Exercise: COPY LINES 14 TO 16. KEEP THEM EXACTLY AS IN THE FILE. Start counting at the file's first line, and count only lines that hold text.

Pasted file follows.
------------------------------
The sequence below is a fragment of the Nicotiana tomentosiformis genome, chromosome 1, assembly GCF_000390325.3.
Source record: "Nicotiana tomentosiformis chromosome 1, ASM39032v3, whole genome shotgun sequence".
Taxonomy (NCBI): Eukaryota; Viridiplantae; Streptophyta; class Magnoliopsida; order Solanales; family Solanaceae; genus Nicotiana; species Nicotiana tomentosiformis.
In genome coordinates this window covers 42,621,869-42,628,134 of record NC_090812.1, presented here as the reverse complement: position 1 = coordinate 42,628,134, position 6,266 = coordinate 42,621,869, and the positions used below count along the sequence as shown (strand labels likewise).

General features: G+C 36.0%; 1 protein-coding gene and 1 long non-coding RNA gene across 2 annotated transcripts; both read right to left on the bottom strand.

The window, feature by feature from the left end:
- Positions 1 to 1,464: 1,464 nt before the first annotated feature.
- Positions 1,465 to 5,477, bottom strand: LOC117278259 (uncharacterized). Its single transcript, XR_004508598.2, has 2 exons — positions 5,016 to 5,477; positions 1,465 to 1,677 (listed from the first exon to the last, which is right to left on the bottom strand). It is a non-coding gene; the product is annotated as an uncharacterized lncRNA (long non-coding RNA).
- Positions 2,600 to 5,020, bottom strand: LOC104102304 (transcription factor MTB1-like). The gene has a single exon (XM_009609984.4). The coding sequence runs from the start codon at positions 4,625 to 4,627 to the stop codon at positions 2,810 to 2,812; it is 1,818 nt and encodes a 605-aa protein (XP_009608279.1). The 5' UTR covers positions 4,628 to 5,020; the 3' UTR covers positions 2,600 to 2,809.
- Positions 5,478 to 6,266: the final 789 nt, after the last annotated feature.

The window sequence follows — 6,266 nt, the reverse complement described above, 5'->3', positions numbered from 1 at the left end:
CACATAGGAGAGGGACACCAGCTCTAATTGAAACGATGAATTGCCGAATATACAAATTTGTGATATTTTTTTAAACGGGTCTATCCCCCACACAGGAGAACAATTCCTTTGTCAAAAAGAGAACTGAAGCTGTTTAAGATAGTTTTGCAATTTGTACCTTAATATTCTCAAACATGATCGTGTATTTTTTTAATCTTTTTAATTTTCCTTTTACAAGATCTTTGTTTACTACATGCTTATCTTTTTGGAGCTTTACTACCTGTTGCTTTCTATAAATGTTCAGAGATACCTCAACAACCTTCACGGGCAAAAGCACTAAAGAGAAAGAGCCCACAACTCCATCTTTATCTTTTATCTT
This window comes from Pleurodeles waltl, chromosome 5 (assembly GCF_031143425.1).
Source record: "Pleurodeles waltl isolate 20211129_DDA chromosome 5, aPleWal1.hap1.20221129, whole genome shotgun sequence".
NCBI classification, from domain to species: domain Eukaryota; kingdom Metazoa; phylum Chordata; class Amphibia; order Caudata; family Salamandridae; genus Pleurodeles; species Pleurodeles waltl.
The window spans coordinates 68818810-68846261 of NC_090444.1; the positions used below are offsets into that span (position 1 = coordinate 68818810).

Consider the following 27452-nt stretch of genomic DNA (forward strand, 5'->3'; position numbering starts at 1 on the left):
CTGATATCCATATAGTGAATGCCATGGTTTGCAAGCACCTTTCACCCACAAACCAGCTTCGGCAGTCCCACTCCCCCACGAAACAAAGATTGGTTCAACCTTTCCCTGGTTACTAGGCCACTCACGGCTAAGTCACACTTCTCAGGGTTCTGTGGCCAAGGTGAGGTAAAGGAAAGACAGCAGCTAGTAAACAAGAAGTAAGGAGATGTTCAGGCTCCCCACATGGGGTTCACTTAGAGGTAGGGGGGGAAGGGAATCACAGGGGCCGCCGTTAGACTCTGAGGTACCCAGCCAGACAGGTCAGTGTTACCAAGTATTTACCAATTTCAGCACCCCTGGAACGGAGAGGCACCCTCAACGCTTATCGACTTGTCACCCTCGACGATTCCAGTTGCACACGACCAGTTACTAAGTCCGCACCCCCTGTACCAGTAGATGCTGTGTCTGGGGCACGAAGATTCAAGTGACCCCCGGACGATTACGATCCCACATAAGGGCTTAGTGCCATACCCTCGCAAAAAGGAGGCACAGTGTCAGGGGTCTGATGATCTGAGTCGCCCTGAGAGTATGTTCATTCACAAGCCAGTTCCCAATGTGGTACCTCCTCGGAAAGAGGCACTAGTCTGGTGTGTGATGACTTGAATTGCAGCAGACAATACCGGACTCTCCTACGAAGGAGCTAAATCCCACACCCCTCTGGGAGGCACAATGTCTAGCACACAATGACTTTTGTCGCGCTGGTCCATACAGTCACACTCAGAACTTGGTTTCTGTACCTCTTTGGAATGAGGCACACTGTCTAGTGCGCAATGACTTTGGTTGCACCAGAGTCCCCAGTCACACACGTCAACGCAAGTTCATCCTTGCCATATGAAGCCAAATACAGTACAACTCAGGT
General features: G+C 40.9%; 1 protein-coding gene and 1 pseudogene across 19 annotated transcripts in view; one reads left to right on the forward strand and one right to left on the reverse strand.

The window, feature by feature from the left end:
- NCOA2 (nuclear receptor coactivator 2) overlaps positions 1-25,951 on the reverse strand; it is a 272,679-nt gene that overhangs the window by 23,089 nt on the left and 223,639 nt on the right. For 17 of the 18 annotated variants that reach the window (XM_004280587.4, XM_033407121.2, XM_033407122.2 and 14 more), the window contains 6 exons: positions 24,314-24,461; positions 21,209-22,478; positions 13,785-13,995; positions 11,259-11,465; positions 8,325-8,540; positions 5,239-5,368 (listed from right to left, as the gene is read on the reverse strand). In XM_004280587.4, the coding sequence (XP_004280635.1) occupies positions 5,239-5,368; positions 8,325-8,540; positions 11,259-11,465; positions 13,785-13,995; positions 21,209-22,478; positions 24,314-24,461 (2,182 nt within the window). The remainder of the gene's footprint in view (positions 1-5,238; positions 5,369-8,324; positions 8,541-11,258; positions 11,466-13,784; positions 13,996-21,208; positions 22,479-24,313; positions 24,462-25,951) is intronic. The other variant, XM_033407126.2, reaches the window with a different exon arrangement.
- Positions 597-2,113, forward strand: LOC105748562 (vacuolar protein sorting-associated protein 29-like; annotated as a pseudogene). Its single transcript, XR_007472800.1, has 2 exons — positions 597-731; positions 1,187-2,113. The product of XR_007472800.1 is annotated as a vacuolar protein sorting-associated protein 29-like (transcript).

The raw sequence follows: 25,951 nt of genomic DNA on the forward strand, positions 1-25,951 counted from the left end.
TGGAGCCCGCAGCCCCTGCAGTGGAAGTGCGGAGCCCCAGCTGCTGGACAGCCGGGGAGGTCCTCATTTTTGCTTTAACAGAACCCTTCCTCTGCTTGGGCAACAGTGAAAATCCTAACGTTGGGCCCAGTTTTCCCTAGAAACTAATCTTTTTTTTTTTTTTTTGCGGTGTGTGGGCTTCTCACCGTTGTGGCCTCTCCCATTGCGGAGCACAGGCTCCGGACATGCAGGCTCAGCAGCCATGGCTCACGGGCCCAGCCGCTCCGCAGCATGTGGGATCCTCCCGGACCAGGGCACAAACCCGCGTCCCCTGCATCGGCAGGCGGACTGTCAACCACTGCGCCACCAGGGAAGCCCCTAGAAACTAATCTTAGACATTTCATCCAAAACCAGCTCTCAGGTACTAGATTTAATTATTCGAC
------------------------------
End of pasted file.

Source record: "Pleurodeles waltl isolate 20211129_DDA chromosome 5, aPleWal1.hap1.20221129, whole genome shotgun sequence".
NCBI classification, from domain to species: domain Eukaryota; kingdom Metazoa; phylum Chordata; class Amphibia; order Caudata; family Salamandridae; genus Pleurodeles; species Pleurodeles waltl.
The window spans coordinates 68818810-68846261 of NC_090444.1; the positions used below are offsets into that span (position 1 = coordinate 68818810).